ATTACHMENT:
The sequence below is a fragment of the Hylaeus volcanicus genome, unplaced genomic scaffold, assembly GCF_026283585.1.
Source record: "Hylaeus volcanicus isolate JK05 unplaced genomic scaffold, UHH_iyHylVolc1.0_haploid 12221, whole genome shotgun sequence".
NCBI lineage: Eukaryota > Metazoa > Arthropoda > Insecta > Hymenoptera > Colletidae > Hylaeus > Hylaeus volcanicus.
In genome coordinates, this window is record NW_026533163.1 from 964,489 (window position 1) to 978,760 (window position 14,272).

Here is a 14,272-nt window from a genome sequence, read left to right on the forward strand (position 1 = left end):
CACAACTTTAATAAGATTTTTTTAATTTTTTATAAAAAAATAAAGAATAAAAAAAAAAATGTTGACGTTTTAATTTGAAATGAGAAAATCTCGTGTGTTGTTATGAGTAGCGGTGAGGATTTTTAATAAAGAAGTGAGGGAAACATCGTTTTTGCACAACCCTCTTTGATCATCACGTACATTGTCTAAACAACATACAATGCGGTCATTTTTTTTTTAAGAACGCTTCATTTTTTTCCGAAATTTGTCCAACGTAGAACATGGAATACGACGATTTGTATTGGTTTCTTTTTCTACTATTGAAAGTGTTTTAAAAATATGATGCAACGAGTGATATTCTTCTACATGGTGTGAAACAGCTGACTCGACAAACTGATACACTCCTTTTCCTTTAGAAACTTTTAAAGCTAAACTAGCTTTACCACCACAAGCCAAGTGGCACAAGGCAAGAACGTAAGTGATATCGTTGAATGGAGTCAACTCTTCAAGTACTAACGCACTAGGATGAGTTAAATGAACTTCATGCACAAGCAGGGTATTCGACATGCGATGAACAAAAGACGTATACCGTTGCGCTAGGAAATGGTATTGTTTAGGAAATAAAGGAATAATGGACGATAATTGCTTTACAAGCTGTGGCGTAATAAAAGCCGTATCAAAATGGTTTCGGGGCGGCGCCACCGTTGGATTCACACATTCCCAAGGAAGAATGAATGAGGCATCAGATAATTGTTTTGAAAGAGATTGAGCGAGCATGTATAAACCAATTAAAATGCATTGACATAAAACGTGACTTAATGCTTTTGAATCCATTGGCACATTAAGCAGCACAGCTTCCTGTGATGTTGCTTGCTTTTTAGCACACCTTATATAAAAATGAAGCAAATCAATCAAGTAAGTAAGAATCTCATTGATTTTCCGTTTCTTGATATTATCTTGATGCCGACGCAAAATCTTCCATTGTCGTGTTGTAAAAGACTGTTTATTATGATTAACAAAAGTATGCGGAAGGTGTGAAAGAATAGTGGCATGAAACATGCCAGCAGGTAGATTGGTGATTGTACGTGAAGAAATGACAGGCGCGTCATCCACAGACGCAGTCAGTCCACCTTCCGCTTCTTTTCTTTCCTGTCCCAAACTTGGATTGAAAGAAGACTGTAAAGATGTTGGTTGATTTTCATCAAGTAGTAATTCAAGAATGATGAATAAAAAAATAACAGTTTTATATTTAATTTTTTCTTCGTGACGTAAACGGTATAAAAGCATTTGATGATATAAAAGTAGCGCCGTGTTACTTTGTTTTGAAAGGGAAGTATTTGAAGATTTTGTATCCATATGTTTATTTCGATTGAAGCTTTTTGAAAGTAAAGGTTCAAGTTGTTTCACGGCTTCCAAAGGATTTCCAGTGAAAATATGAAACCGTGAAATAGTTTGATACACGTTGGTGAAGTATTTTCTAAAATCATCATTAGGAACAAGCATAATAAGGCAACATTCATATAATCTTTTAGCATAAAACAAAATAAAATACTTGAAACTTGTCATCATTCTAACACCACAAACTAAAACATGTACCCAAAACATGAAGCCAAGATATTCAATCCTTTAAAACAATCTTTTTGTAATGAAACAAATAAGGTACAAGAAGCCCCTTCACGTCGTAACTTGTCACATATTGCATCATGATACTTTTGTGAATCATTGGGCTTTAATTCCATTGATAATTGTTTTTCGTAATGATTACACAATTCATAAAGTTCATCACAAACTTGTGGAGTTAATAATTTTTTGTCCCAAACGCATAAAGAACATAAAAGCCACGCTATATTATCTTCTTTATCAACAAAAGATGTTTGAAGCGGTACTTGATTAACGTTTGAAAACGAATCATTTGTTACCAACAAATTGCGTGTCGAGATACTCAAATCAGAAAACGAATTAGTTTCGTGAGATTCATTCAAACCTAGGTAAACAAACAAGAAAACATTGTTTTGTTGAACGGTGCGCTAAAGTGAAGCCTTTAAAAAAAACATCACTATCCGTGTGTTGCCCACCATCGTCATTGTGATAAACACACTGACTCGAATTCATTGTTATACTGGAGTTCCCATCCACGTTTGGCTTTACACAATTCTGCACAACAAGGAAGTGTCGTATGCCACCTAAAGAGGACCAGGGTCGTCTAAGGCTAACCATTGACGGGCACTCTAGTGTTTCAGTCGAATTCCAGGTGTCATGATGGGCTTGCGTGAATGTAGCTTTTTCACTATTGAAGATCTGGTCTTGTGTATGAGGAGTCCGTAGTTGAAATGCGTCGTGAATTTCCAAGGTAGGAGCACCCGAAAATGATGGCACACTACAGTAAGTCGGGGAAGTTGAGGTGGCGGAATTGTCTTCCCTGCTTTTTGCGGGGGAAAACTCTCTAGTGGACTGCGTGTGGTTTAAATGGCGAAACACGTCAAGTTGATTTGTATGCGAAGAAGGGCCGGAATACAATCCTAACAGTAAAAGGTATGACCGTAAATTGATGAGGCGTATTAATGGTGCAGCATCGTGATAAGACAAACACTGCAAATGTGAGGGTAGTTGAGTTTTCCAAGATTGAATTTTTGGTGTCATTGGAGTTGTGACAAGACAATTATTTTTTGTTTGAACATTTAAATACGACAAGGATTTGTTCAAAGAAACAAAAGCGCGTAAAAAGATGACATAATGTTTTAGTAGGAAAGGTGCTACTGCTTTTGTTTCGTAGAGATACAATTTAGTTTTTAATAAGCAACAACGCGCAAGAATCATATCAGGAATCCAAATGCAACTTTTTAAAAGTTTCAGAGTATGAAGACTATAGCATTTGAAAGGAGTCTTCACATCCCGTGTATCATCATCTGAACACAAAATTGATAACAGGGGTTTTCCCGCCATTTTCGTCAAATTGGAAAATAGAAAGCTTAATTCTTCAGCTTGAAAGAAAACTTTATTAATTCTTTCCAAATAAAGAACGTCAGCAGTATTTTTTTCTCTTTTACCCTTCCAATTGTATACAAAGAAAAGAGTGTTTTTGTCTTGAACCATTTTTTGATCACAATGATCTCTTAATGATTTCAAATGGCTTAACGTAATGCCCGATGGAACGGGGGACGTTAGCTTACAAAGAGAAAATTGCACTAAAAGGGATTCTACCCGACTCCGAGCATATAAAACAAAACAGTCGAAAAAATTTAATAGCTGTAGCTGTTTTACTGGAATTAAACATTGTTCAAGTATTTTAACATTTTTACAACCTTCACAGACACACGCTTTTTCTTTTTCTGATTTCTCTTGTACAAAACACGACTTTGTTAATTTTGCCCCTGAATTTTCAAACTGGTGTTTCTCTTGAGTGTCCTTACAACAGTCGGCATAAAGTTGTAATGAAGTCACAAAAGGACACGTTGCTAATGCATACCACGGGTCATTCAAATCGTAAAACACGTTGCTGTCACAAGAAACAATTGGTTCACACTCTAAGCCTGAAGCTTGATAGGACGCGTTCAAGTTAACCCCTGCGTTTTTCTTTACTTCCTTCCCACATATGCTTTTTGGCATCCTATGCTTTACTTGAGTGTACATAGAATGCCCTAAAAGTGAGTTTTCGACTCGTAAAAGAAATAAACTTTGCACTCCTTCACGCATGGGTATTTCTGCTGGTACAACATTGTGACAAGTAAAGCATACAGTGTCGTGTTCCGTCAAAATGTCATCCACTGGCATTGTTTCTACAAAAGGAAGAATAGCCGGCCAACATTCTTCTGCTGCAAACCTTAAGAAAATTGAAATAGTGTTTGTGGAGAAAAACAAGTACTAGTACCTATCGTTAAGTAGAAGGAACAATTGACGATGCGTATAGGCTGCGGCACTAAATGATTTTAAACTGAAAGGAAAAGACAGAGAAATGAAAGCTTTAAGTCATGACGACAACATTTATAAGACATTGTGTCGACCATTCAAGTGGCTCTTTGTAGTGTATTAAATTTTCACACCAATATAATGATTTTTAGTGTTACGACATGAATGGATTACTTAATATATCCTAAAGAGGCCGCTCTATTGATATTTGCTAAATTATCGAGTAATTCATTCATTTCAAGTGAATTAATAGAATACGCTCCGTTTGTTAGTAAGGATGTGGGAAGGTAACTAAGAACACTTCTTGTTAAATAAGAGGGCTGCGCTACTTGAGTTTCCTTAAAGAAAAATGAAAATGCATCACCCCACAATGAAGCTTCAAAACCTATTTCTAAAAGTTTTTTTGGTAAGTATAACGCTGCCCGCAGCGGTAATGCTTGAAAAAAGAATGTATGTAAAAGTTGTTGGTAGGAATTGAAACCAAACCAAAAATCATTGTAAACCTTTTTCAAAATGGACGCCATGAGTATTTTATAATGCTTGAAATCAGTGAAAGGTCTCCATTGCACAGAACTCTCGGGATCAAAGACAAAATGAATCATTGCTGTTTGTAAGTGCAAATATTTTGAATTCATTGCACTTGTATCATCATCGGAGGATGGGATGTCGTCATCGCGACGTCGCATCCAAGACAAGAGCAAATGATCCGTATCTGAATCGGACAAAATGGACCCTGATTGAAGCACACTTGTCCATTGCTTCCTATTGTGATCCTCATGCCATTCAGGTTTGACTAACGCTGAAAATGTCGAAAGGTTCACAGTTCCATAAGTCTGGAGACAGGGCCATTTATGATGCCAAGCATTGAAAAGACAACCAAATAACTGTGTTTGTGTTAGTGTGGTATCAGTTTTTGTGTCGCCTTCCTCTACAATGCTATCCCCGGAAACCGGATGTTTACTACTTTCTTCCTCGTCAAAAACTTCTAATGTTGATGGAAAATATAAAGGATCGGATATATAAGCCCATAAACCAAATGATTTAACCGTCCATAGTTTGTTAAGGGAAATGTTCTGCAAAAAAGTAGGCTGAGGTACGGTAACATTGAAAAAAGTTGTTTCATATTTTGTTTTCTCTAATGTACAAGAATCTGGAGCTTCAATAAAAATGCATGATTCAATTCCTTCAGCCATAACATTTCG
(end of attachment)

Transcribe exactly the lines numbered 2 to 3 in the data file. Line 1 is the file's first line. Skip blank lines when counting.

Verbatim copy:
Source record: "Hylaeus volcanicus isolate JK05 unplaced genomic scaffold, UHH_iyHylVolc1.0_haploid 12221, whole genome shotgun sequence".
NCBI lineage: Eukaryota > Metazoa > Arthropoda > Insecta > Hymenoptera > Colletidae > Hylaeus > Hylaeus volcanicus.